else would you know i had surgery so they forgot to get a safe post
tagging the hospital yeah my room number yeah yeah
doctor i've been fighting like a goat and i can't stop ever since you worked on me what happened
so here's what my point is is that the social engineering factor goes the other way so you can break into somebody these
companies go when they hack the the health care provider then they can go ahead and hack you know just a regular person and say
because they've got all this information oh can you verify your birthday can you verify your address can you give me a
credit card can you do this and because most people i would say most older people i don't
know if it still translates down to younger people but will trust a doctor implicitly without any question or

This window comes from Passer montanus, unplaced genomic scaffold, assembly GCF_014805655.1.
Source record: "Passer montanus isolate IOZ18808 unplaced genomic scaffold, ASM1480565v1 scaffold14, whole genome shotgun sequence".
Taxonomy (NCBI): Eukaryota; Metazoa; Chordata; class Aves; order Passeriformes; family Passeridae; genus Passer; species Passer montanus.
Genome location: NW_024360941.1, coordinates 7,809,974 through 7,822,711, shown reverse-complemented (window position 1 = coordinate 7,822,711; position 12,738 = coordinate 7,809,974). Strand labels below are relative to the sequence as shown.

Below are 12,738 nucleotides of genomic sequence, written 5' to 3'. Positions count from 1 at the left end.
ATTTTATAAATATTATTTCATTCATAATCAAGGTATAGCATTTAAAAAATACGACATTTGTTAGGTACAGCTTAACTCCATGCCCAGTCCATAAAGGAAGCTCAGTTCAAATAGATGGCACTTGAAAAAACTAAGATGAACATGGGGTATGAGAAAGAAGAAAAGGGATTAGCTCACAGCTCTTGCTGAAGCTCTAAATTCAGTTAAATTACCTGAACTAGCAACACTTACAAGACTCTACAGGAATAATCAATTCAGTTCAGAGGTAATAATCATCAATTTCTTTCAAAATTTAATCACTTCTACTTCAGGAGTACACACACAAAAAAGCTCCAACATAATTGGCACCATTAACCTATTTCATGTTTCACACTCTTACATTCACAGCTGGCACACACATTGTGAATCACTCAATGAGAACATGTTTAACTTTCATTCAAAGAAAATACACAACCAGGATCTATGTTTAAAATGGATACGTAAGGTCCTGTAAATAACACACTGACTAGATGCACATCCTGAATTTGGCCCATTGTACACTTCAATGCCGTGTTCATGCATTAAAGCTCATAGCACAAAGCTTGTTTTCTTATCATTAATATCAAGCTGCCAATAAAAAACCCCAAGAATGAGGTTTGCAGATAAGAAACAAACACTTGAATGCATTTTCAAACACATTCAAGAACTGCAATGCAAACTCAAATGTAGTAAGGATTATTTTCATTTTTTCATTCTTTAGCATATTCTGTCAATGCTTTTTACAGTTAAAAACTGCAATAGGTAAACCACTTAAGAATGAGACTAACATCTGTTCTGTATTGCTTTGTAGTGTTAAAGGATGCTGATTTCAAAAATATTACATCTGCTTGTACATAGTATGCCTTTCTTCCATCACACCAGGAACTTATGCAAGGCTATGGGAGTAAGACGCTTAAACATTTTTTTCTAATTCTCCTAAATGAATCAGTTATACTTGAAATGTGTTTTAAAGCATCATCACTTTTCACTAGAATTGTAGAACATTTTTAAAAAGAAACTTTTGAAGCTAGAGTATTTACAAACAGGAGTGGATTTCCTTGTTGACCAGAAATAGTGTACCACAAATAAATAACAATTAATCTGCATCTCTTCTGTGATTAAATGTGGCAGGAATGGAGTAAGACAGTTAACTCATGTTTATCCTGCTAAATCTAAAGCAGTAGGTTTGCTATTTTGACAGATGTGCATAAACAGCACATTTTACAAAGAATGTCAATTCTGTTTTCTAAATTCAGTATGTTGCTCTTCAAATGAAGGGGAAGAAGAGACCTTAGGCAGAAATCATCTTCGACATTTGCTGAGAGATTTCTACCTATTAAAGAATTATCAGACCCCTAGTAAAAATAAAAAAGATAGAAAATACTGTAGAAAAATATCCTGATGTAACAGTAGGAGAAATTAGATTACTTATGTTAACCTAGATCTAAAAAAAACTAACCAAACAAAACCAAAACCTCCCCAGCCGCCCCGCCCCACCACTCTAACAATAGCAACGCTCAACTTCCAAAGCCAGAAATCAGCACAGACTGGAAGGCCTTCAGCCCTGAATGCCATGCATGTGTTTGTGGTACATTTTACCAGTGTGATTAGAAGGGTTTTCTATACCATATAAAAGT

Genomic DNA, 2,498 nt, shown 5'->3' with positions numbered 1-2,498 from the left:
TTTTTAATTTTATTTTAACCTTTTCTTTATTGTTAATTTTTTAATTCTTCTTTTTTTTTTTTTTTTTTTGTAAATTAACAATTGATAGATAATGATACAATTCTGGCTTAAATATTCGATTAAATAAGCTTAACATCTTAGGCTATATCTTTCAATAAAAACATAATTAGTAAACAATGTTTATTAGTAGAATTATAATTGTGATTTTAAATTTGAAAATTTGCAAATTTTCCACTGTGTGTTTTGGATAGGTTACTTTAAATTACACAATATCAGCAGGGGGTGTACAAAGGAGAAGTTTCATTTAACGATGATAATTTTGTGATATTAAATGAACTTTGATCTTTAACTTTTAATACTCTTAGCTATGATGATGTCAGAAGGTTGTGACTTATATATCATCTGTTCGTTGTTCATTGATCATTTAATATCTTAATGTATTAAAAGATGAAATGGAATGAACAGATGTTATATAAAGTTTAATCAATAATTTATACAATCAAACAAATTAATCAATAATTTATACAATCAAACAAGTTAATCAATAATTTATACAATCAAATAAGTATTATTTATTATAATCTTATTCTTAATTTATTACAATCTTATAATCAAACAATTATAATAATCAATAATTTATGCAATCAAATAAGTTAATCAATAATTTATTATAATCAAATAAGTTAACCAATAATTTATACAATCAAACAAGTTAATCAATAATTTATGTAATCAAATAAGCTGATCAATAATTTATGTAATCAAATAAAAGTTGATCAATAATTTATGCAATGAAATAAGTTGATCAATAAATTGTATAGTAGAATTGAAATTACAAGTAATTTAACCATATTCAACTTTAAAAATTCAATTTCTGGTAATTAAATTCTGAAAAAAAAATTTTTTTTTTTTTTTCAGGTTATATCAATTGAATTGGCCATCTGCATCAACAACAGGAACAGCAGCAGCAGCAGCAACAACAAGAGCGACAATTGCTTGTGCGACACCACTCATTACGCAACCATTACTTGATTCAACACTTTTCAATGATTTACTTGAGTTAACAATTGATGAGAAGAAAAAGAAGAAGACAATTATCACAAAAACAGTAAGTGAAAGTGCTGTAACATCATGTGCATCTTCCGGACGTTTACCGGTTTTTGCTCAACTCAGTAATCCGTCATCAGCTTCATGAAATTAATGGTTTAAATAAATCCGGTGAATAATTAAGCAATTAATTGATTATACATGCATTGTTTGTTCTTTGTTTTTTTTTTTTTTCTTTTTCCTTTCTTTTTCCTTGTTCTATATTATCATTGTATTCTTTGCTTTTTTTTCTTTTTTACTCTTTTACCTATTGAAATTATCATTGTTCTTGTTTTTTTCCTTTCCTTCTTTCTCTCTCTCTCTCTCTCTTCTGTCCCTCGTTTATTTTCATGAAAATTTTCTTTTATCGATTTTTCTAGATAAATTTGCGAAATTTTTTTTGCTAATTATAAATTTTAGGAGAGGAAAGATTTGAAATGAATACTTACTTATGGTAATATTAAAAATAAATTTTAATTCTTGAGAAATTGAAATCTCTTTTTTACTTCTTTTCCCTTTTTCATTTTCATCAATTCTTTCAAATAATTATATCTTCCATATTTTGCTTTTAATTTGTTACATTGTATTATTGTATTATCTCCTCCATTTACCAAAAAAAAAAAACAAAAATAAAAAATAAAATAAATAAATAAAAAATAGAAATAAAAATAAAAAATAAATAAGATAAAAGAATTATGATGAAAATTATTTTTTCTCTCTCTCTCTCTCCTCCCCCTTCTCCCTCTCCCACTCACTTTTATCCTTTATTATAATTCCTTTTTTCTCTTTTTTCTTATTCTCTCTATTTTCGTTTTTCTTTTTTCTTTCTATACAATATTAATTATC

someone who comes across with medical permission yeah and there's been some fraud too where
some bogus collections agencies have been trying to like falsely settle medical
debt so yeah you know i think that's a big thing too right a lot of insurance isn't you know is not going to cover a
whole bunch of the costs of procedures and so especially with covet happening you might have some you know extra costs
at the hospital you know you now owe the hospital and um if if the data is siphoned
these these fraudsters were essentially saying hey we can sell your 25 000 hospital debt for you know 500 bucks
today you know it means something ridiculous and and it was actually you know it's it's it's it's a viable scheme